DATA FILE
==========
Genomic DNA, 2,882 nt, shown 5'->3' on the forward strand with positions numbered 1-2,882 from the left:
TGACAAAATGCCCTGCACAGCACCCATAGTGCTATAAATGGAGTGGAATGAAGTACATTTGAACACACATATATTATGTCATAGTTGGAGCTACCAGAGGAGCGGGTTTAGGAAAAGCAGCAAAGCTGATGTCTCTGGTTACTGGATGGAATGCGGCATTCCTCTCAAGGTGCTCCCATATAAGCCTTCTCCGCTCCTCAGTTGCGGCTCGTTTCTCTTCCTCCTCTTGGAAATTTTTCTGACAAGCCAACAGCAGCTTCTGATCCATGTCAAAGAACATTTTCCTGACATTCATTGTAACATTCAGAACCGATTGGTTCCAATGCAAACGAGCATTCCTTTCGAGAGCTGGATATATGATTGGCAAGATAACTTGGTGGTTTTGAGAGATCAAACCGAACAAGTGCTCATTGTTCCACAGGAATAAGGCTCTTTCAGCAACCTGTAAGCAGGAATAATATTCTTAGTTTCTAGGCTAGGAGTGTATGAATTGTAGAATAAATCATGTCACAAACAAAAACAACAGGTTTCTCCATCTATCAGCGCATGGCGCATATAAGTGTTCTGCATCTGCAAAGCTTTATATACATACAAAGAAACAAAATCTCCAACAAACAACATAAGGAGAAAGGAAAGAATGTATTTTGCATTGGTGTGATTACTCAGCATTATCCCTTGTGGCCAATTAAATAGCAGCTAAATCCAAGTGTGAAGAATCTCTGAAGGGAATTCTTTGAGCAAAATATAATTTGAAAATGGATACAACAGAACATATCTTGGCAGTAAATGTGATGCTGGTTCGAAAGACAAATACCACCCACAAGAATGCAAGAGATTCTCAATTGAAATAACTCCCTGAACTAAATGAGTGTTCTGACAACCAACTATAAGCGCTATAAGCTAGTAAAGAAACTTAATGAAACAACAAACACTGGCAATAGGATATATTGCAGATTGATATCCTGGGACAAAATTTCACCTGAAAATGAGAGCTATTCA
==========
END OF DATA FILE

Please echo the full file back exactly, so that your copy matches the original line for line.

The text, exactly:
Genomic DNA, 2,882 nt, shown 5'->3' on the forward strand with positions numbered 1-2,882 from the left:
TGACAAAATGCCCTGCACAGCACCCATAGTGCTATAAATGGAGTGGAATGAAGTACATTTGAACACACATATATTATGTCATAGTTGGAGCTACCAGAGGAGCGGGTTTAGGAAAAGCAGCAAAGCTGATGTCTCTGGTTACTGGATGGAATGCGGCATTCCTCTCAAGGTGCTCCCATATAAGCCTTCTCCGCTCCTCAGTTGCGGCTCGTTTCTCTTCCTCCTCTTGGAAATTTTTCTGACAAGCCAACAGCAGCTTCTGATCCATGTCAAAGAACATTTTCCTGACATTCATTGTAACATTCAGAACCGATTGGTTCCAATGCAAACGAGCATTCCTTTCGAGAGCTGGATATATGATTGGCAAGATAACTTGGTGGTTTTGAGAGATCAAACCGAACAAGTGCTCATTGTTCCACAGGAATAAGGCTCTTTCAGCAACCTGTAAGCAGGAATAATATTCTTAGTTTCTAGGCTAGGAGTGTATGAATTGTAGAATAAATCATGTCACAAACAAAAACAACAGGTTTCTCCATCTATCAGCGCATGGCGCATATAAGTGTTCTGCATCTGCAAAGCTTTATATACATACAAAGAAACAAAATCTCCAACAAACAACATAAGGAGAAAGGAAAGAATGTATTTTGCATTGGTGTGATTACTCAGCATTATCCCTTGTGGCCAATTAAATAGCAGCTAAATCCAAGTGTGAAGAATCTCTGAAGGGAATTCTTTGAGCAAAATATAATTTGAAAATGGATACAACAGAACATATCTTGGCAGTAAATGTGATGCTGGTTCGAAAGACAAATACCACCCACAAGAATGCAAGAGATTCTCAATTGAAATAACTCCCTGAACTAAATGAGTGTTCTGACAACCAACTATAAGCGCTATAAGCTAGTAAAGAAACTTAATGAAACAACAAACACTGGCAATAGGATATATTGCAGATTGATATCCTGGGACAAAATTTCACCTGAAAATGAGAGCTATTCA